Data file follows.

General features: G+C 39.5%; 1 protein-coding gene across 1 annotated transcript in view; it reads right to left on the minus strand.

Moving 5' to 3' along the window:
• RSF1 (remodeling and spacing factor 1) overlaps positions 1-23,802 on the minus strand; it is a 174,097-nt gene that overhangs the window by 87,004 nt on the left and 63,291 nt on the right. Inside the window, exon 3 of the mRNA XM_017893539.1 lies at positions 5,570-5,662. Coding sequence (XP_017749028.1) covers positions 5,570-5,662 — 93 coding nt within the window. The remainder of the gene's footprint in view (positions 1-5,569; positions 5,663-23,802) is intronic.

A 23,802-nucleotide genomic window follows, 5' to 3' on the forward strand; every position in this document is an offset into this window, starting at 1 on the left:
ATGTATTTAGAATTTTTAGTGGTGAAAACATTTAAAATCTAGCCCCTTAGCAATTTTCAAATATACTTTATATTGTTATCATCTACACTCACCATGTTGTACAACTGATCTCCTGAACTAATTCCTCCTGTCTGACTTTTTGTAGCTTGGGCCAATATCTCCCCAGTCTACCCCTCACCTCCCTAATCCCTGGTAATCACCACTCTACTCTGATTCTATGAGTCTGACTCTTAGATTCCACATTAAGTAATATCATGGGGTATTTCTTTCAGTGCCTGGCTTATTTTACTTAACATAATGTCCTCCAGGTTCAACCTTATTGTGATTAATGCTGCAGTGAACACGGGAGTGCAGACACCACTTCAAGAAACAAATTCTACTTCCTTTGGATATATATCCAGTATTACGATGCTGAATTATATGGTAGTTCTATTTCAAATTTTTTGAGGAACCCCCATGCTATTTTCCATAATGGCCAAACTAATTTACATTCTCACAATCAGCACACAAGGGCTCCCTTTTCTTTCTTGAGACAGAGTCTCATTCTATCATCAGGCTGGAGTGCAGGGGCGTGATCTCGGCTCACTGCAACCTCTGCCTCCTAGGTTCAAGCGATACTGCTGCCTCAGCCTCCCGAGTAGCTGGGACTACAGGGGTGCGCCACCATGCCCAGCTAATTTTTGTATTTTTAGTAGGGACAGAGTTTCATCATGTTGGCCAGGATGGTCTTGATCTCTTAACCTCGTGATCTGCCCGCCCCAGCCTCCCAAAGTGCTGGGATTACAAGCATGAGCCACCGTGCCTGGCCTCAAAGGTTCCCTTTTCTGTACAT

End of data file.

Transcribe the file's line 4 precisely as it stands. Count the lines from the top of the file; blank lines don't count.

A 23,802-nucleotide genomic window follows, 5' to 3' on the forward strand; every position in this document is an offset into this window, starting at 1 on the left: